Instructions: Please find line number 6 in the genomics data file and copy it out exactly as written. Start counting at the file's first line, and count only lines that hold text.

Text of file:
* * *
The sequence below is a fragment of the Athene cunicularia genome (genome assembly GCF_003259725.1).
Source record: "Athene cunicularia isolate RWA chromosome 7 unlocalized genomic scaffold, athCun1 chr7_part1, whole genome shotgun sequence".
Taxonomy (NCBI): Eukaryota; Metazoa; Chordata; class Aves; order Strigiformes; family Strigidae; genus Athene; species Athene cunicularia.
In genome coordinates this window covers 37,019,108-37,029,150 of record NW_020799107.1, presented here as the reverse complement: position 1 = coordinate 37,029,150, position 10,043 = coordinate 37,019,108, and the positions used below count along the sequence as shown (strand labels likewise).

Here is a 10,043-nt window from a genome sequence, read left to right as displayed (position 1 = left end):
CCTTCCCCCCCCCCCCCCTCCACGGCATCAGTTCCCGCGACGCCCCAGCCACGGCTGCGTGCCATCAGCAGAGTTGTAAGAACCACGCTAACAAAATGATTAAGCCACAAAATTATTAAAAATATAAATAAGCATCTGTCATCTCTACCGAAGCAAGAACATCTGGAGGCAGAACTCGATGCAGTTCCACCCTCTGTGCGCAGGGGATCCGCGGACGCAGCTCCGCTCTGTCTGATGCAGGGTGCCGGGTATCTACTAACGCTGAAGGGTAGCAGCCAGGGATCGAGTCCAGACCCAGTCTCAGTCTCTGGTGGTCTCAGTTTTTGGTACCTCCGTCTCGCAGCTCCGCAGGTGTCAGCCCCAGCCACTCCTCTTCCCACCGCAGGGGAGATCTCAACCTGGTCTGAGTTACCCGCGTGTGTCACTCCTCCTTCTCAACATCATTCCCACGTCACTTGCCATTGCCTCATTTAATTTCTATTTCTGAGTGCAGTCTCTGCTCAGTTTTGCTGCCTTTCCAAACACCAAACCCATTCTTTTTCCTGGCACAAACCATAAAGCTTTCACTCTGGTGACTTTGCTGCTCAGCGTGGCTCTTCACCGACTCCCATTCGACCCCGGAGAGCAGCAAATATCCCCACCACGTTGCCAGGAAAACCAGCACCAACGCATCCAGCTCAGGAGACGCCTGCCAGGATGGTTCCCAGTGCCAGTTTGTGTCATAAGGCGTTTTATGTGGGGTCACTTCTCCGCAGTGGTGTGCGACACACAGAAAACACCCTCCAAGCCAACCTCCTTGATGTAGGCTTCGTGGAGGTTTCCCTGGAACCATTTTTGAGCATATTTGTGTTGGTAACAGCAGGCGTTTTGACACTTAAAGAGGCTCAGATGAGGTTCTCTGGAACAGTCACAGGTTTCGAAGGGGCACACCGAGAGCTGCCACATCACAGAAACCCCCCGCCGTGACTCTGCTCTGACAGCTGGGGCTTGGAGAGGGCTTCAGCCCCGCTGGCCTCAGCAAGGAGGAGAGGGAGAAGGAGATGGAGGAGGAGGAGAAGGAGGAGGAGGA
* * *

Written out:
CCTTCCCCCCCCCCCCCCTCCACGGCATCAGTTCCCGCGACGCCCCAGCCACGGCTGCGTGCCATCAGCAGAGTTGTAAGAACCACGCTAACAAAATGATTAAGCCACAAAATTATTAAAAATATAAATAAGCATCTGTCATCTCTACCGAAGCAAGAACATCTGGAGGCAGAACTCGATGCAGTTCCACCCTCTGTGCGCAGGGGATCCGCGGACGCAGCTCCGCTCTGTCTGATGCAGGGTGCCGGGTATCTACTAACGCTGAAGGGTAGCAGCCAGGGATCGAGTCCAGACCCAGTCTCAGTCTCTGGTGGTCTCAGTTTTTGGTACCTCCGTCTCGCAGCTCCGCAGGTGTCAGCCCCAGCCACTCCTCTTCCCACCGCAGGGGAGATCTCAACCTGGTCTGAGTTACCCGCGTGTGTCACTCCTCCTTCTCAACATCATTCCCACGTCACTTGCCATTGCCTCATTTAATTTCTATTTCTGAGTGCAGTCTCTGCTCAGTTTTGCTGCCTTTCCAAACACCAAACCCATTCTTTTTCCTGGCACAAACCATAAAGCTTTCACTCTGGTGACTTTGCTGCTCAGCGTGGCTCTTCACCGACTCCCATTCGACCCCGGAGAGCAGCAAATATCCCCACCACGTTGCCAGGAAAACCAGCACCAACGCATCCAGCTCAGGAGACGCCTGCCAGGATGGTTCCCAGTGCCAGTTTGTGTCATAAGGCGTTTTATGTGGGGTCACTTCTCCGCAGTGGTGTGCGACACACAGAAAACACCCTCCAAGCCAACCTCCTTGATGTAGGCTTCGTGGAGGTTTCCCTGGAACCATTTTTGAGCATATTTGTGTTGGTAACAGCAGGCGTTTTGACACTTAAAGAGGCTCAGATGAGGTTCTCTGGAACAGTCACAGGTTTCGAAGGGGCACACCGAGAGCTGCCACATCACAGAAACCCCCCGCCGTGACTCTGCTCTGACAGCTGGGGCTTGGAGAGGGCTTCAGCCCCGCTGGCCTCAGCAAGGAGGAGAGGGAGAAGGAGATGGAGGAGGAGGAGAAGGAGGAGGAGGA